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Front Page » May 3, 2005 » Local News » Price city discusses irrigation problems
Published 3,805 days ago

Price city discusses irrigation problems

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Sun Advocate reporter

Price is currently revamping their policy on irrigation waters being used by residents of the city. Water shareholders will now be responsible for obtaining their water from the canal when their turn comes.

Price City Council addressed the ongoing issue of irrigation management at a regularly scheduled public meeting on April 27.

The city council discussed the changes in the irrigation water management plan, which cuts expenses paid by the city, and approved a revised irrigation water management policy.

After revisions to the policy at the last council meeting, the council made additional revisions to the policy to further satisfy the demands for irrigation water. But some Price city residents using irrigation water are not yet satisfied with the revised irrigation plans.

To cut expenses, the city has eliminated from its payroll a full time water master to control use of the ditch water, but the city will continue to open and close each head gate at the canal according to the current water schedule.

Price promises a consistent flow of water will be attempted according to the shares of water for each user and availability of water. The hours of delivery are expected to be about the same as last year and the council stressed the fact that water shares will not be cut by any means.

Discussing Price city's intentions, Mayor Joe Piccolo explained that, of the 25 percent lost during normal delivery, Price pays all of the water back to the shareholders.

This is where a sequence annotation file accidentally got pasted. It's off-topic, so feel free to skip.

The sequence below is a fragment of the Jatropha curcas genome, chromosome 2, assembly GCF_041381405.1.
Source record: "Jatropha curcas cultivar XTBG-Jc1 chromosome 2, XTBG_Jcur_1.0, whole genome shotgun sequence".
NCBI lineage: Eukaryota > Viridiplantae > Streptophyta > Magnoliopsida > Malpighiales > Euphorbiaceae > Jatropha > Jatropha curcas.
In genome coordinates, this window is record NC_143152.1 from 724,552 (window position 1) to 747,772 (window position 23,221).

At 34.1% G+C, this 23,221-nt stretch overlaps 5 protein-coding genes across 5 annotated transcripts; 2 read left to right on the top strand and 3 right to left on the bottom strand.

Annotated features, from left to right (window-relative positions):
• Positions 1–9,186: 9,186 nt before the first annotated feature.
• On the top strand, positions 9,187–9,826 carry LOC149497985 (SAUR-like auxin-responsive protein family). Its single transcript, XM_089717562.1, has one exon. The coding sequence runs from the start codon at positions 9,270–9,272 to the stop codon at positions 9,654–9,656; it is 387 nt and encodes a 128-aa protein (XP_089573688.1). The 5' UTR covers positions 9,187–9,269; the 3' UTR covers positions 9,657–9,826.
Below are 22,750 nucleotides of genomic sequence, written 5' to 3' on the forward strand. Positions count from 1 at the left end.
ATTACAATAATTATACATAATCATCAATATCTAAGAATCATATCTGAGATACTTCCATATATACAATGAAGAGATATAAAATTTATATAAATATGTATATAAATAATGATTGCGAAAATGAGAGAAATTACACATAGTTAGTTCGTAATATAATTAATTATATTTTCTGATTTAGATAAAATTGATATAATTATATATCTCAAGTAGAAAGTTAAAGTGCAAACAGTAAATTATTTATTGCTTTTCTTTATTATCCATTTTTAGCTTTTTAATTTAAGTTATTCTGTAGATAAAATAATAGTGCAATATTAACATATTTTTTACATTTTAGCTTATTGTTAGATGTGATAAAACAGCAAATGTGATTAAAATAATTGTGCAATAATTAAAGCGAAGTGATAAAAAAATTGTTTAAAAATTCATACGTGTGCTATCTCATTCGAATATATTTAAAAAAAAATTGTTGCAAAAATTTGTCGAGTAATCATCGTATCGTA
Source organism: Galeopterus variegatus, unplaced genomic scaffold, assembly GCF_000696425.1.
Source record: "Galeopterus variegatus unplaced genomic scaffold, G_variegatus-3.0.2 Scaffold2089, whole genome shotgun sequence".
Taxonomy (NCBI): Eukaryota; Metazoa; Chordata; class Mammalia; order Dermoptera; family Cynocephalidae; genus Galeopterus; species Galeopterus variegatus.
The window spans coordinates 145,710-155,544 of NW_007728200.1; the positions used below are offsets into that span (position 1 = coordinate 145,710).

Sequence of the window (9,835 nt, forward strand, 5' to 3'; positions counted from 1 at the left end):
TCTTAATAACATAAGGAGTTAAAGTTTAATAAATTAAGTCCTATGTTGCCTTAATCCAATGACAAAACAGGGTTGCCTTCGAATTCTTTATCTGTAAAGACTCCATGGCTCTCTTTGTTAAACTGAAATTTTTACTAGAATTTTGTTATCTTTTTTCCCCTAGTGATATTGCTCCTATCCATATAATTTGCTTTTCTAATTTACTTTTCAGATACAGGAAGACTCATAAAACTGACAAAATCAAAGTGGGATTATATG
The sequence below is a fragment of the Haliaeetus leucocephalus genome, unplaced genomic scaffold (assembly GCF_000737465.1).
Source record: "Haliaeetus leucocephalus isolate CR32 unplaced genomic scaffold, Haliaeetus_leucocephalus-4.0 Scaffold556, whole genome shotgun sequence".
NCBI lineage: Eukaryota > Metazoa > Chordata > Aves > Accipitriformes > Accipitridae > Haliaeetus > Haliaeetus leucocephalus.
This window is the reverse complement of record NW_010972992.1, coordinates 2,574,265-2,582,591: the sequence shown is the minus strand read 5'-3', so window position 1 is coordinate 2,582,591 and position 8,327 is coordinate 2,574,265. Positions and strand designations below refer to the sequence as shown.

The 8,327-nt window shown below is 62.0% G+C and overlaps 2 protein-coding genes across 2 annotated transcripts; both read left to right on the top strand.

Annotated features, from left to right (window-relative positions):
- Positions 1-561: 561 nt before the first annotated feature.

In the newly revised policy, when the water users' turns come, the Price residents will be responsible for obtaining the water in the ditch.

The individual user will be required to start and stop their water flow according to the water schedule.

The water users are expected to continue to be responsible for their own ditch cleaning so water can flow and to prevent flooding.

With the new schedule, the water will run for a period anywhere between 24 hours to 30 hours, which will require some shareholders to take turns at night or early in the morning.

The schedule raised concerns for some of the elderly shareholders.

One attendee at the city council meeting said it can be dangerous for an elderly person to go out in the middle of the night to get irrigation started and stopped.

Many attendees at the public gathering agreed with this, saying that it may also be difficult to work with this schedule if they have a job or some other scheduling conflict.

"I think some of those scheduling problems can be worked out," Piccolo remarked.

The maor also pointed out that "there's obviously nothing set in stone," but that there was not enough time to consider the irrigation options before the first day of irrigation.

The revised policy also allows for a pilot program for anyone who would like to form an organized group of ditch users to control the ditch gate at their canal. This would help those who have problems with the current water schedule and have support from all of the shareholders using their ditch.

The group would have to maintain their ditch and manage the watering schedule. A ditch captain would also be appointed by the group, and he or she would need to file with the city an explanation of how they will operate the ditch. It was said at the meeting that anyone interested in forming a group should notify the city in a letter.

The policy allows for the pilot program to be attempted for a 30 day period or longer. At the end of this, an evaluative meeting would be held with the water users, ditch captain and the city to determine what is in the best interest of the users and the city. If the pilot program works out for certain ditch users, the city can determine to continue this program for them.

The revised policy states that the city will continue to clean gutters, grates, culverts and ditches to manage storm water run off.

There will be no other meetings to discuss irrigation problems unless called by the mayor and Price City Council.

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